Recently there was uproar over a controversial “Are you beach body ready?” ad campaign which debuted in London, subsequently hit social media and is now a viral sensation.
Talk about adding fuel to an already volcanic fire of body insecurities. And, coupled with the media’s insistence on portraying a certain physique as ‘bikini ready’ it’s no wonder some women feel like crawling under their duvet and waiting it out until Fall.
But why are we even listening to this noise in the first place? Admittedly it’s hard to avoid. There’s the coveted model-du-jour on the cover of Sports Illustrated, winking seductively as you pay for your groceries and probably raising an eyebrow at the gallon of ice-cream surreptitiously hidden behind the kale. There’s the unlimited billboards hawking diet plans to get you in the best shape of your life. Not to mention the pop-up bikini ads covering your computer screen as you try to read the latest news.
It’s no wonder those two simple words ‘Bikini Season’ can make even the most secure women a little anxious.
Why do we feel like we have to jump through ridiculous hoops set by society just to feel ‘normal’ on the beach? What is ‘normal’ anyway? In a planet filled with seven billion bodies of all colors, shapes and sizes why do we feel the need to conform to one set of standards? If you are X size, you can wear a bikini. If you aren’t, well, good luck finding a cover-up large enough to hide those lady lumps.
These issues all came to a head for me personally after having emergency surgery for a ruptured appendix several years ago. As I awoke from anesthesia to discover that the surgeon had left me with a 10 inch scar, from belly-button to bikini-bottom, my vanity came crashing to the fore. I’m embarrassed to say that one of my initial concerns was whether I would be able wear a bikini again. These concerns magnified as each nurse checked up on me, telling me not to worry, that there are great one-pieces available these days.
Many months later, I ventured out to the beach but didn’t muster up the courage to venture into a bikini. In my mind everyone would immediately clock the heinous scar zig-zagging down my still-swollen stomach and so I stayed in my cover-up that entire summer.
As soon as I was given the green light by my doctor my thoughts turned to exercise. I bought into the subliminal message that I must do something to change the way I look before I dared don a bikini again. This message, which I’m sure most of us have internalized, was that my body somehow had to be the best it could be or else… Or else, what?
Why was I holding myself hostage to this non-attainable goal of perfection? As the nurses routinely told me during my hospital stay, I was lucky to be alive. Another couple of hours and septicemia would have kicked in. Why was I viewing this scar as something that needed to be hidden away behind a billowing cover-up when in reality it was my battle-wound. I had survived and here was proof.
And so, I decided to create my own set of rules for dealing with the perils of the Bikini Season.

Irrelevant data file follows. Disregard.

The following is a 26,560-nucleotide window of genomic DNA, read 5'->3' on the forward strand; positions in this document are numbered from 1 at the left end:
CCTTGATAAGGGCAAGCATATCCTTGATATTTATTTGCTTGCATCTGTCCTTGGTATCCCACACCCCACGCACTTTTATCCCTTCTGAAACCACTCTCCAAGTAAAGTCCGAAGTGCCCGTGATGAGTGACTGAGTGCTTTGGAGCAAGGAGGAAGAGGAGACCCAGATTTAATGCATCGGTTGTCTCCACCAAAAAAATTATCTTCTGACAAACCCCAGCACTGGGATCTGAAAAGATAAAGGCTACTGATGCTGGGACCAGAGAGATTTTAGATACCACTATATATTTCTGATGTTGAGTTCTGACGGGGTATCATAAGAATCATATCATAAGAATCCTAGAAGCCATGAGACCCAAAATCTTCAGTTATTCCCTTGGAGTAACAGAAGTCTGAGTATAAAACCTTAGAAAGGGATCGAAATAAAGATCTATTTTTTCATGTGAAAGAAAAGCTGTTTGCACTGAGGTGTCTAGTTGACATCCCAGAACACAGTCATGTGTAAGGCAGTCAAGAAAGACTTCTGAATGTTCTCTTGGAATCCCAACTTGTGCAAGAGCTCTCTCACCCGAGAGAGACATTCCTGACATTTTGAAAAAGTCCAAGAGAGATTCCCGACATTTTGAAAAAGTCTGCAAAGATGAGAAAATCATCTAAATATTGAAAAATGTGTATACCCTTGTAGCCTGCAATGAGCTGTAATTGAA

1. Self-Acceptance Is Everything.
Self-acceptance is of paramount importance. The societal pressures of looking ‘perfect’ are unattainable. Even if you get within sniffing distance of body perfection, new parameters are set. Several years ago it was all about getting Madonna arms, nowadays we want Kim K’s derriere. How can we keep up? It’s a road to nowhere.
But what if we were to accept ourselves the way we are (including those stretchies and that cellulite)? I’m not advocating sitting on a couch and not giving a crap about looking after yourself. I’m talking about accepting your body shape the way it is, not the way you want it to be. This is also called Confidence and it’s sexy as hell. Spend an afternoon on a beach in Latin America and you will see why. Women of all shape and sizes parade around as if they are Gisele. They love their bodies and it shows. Side note: the men really seemed to love it too.
2. No Amount Of Gym Will Ever Be Enough.
Whilst it’s important to stay healthy by exercising regularly, it’s also delusional to think you can fix yourself on a purely physical level. Sure, a toned butt might elicit some admiring glances but you probably won’t even notice as you are too busy figuring out what else needs to be fixed.
It’s a very slippery slope and taken to extreme levels can lead to body dysmorphia. By all means, work out to your hearts content if that makes you feel good but question your motives first. Why are you really putting in all those hours at the gym?
3. Go Deep.
Spinning might be the workout of choice for your body, but what about your mind and soul? It’s important to dig a little deeper within ourselves to try to figure out the root cause of bikini insecurity. What’s really going on? Are you afraid that if you aren’t perfect you aren’t loveable? What’s with the negative self-talk?
Meditation is a really useful tool for going deep. When you turn down the volume of the brain’s incessant chatter a quiet voice pipes up. That’s your inner voice and it’s the one you should be listening to. It will tell you that being a size 2 has absolutely nothing to do with why you are here, right now, on this planet. Most importantly of all, if you choose to listen, it will tell you that you are worthy and that you are enough. No matter what the hell you look like in a bikini.
Perhaps the immeasurably wise Thich Nhat Hanh says it best. “To be beautiful means to be yourself. You don’t need to be accepted by others. You need to accept yourself.”